Personally, I'm a big fan of kink. The grittier and more realistic the better. I like it fun, I like it serious. I like it casual, I like it devoted. And I'm bit by bit trying all of the various kinks in my writing. All the ones I've heard of and even some discoveries.

What sort of things push my button? *laughs* It's more about what doesn't. But I'll try to keep this simple.
Read more... )
n_wilkinson: (piandao)
Happy Holidays everyone! No matter what religion you do (or don't!) celebrate, this time of year has a little bit of something for everyone. Whether it's just the jam-packed consumerism of Xmas or the Jesus-filled worship of Christmas or the bright candles of Hanukkah or all the other seasonal holidays I don't know anything about, there's a little something for everyone. 
Read more... )
n_wilkinson: (Default)
A fly-by posting since I'm squeezing this in work and a two-hour drive out-of-state to visit family. I'm sure we've all got something to do for the holidays, no matter what we believe, so I'll make this week.

This is an EASY question.

Who's your favorite superhero? Don't be shy!

Read more... )
n_wilkinson: (Default)
What do I mean? 

What are those things, those nit-picks, those instant turn offs that make you say "hell no" to a story before you even read it? Fanfiction and Original fiction alike, my dears.
Read more... )

Discussion

Dec. 22nd, 2010 11:41 pm
n_wilkinson: (Default)
For today, we have an easy question: boxers, briefs, boxer briefs, commando, or, dare I say it, a thong? Which do you like to see your men wear, whether in real life, fanfiction, or original fiction.

For me, I'm all about the boxer-briefs. Boxers are too lose, briefs make me think of children, so boxer briefs are juuuuuust right. Love the way they hug the package and a nice pair of toned thighs. Love the way they reveal that dip of the hipbone. *whistles* 

So what about you? 
n_wilkinson: (Default)
So in my weeklong effort to get to know my readers better, today I ask the question: what kind of music do you like? This also clues into my ongoing effort to expand my musical interests.

Read more... )
n_wilkinson: (piandao)
Okay, so I randomly decided to do this earlier today. And well, everyone on my f-list benefits so I don't see how it's a bad idea.

Basically, I'm suffering through terrible, horrible, no good, very bad writer's block. So in an attempt to jumpstart my muses, I'm taking a week off from writing, editing, plotting, etc. Everything. Hoping that  absence makes the heart grow fonder. So to speak.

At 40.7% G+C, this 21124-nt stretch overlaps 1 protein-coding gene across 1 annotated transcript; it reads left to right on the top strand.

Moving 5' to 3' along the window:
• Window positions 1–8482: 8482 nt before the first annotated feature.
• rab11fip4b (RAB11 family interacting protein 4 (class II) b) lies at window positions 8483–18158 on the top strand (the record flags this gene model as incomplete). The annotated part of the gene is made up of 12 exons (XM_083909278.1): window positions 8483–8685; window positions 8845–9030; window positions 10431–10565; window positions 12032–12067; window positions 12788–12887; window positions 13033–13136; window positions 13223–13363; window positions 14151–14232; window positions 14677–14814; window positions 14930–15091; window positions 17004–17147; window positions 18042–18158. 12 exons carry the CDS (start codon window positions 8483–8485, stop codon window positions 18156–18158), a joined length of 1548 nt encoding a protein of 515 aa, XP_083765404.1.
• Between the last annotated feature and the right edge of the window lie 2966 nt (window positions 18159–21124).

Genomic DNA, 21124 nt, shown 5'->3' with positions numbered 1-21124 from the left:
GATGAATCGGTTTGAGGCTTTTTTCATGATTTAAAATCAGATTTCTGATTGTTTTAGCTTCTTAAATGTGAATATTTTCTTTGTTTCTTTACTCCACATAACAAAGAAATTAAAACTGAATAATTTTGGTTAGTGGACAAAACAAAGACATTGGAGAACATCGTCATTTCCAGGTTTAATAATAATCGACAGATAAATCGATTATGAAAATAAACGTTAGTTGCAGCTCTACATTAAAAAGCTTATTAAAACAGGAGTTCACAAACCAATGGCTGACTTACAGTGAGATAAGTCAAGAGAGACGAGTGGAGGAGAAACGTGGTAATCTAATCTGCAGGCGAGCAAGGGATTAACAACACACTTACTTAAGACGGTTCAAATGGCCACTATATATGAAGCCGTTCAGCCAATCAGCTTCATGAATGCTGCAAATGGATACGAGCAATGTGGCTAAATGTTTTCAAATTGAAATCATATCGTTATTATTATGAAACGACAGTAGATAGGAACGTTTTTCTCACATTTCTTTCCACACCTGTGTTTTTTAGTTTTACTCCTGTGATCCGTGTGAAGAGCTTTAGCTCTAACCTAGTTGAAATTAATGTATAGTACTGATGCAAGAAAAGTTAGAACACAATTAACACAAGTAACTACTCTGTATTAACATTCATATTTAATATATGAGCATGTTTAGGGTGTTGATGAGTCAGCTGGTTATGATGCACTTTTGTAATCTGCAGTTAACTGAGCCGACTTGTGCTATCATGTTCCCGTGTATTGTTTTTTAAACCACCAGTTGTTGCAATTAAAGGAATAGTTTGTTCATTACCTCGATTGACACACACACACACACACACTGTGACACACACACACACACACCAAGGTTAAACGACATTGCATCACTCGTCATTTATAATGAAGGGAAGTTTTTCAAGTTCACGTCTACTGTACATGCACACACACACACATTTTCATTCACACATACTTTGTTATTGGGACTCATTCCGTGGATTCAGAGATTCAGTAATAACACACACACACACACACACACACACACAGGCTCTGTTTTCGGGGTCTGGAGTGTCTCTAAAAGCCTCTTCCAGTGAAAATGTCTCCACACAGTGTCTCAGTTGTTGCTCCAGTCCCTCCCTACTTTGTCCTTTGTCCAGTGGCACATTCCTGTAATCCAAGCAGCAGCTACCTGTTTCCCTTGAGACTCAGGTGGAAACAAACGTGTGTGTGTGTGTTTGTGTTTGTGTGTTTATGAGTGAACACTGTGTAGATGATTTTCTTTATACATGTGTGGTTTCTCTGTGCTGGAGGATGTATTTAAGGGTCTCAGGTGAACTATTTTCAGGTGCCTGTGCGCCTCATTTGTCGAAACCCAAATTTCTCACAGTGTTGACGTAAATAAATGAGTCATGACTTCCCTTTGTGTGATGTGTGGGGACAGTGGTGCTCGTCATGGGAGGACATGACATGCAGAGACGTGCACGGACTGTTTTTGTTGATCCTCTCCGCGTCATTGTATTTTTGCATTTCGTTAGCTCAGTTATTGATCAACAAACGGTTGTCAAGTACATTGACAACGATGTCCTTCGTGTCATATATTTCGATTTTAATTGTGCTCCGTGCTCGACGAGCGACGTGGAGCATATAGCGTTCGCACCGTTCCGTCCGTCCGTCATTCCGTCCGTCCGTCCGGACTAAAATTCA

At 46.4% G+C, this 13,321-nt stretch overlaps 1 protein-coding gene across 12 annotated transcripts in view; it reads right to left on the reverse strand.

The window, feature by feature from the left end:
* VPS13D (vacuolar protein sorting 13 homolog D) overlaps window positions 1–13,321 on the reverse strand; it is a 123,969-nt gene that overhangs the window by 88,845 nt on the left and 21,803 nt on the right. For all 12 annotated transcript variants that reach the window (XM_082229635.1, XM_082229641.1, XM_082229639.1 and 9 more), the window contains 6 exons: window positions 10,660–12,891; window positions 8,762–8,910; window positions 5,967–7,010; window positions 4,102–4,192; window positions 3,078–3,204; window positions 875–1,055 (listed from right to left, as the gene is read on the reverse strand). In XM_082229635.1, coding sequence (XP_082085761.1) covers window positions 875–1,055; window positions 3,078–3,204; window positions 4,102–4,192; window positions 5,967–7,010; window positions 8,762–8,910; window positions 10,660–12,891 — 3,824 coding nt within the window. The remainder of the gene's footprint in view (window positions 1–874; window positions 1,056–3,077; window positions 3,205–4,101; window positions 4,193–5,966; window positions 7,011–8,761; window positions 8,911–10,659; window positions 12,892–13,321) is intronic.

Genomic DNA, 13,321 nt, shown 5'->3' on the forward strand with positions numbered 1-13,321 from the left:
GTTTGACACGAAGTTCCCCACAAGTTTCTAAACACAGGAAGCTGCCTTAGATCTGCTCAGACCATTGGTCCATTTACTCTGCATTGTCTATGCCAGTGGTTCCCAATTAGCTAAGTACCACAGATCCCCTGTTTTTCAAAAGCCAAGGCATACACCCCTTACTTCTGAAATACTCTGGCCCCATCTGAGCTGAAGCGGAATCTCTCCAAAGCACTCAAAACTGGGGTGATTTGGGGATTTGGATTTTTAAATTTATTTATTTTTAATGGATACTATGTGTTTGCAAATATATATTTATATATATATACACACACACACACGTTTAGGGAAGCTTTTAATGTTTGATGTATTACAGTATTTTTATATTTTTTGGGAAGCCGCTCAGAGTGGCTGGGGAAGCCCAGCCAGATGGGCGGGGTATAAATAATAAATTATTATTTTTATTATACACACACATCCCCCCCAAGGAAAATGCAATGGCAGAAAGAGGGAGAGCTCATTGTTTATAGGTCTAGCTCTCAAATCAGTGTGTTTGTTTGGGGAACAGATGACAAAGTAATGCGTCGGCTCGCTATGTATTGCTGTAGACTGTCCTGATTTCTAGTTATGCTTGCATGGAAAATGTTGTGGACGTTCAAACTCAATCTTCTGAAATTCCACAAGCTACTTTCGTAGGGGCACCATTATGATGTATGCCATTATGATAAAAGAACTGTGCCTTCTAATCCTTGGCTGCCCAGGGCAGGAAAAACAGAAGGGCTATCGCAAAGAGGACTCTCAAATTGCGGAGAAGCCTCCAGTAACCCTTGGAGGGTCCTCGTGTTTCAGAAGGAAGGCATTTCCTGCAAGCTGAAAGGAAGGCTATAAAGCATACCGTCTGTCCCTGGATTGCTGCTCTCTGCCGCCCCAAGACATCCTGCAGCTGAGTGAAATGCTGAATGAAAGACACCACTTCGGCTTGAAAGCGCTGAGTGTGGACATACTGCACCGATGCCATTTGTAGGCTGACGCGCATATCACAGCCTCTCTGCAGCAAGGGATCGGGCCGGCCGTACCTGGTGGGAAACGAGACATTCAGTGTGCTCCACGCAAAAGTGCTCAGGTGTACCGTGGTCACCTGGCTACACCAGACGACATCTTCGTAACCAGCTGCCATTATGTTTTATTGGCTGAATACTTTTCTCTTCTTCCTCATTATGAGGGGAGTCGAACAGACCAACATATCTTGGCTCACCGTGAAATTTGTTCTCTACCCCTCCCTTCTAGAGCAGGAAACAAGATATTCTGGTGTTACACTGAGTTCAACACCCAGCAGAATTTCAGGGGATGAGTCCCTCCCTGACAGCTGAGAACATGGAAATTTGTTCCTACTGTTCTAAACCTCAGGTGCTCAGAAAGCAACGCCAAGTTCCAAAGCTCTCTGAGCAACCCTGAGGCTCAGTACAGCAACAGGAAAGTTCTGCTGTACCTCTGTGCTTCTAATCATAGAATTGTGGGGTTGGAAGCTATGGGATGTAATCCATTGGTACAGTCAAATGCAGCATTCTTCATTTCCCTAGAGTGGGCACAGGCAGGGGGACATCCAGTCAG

Read more... )

Discussion

Dec. 10th, 2010 06:14 pm
n_wilkinson: (Default)
Three little words.

I love you.

Just three words. Three syllables. But they convey so much. Or are used to convey so much. Or are used far too often to hold any meaning anymore. It all depends on your perspective.

Discuss for a chance to win! )
n_wilkinson: (Default)
Pondering what to post today, I thought hey, how about a discussion? And then I pondered topics, and voila! Here ya go!

There's one thing I've been noting, something that's a personal preference of mine. I am actually not a big fan of romance stories. Why? Because they tend to be unrealistic and complete fantasies. Now, I know that's why many people do read them. They want the happy ending, the fantasy, the sickly-sweet words, and the sensation that everything works out okay in the end. That's just not my cup of tea. I'm perfectly content with a non-happy ending, so long as it's the logical ending and not merely drama/angst for the sake of drama. There has to be a reason for the non-happy ending, something must have happened during the length of the story to justify a non-happy ending.

Read more... )
n_wilkinson: (Default)
What do I mean by that? 

How do you, as readers and writers, perceive female characters in our slashy stories? 

This question occurred to me as a result of my recent The Requiem of Janus publication. There were some points advised to my by editor that had a few plotty bits excised and it got me to thinking... how do readers really feel about women being involved in their plotty fiction? 

Read more... )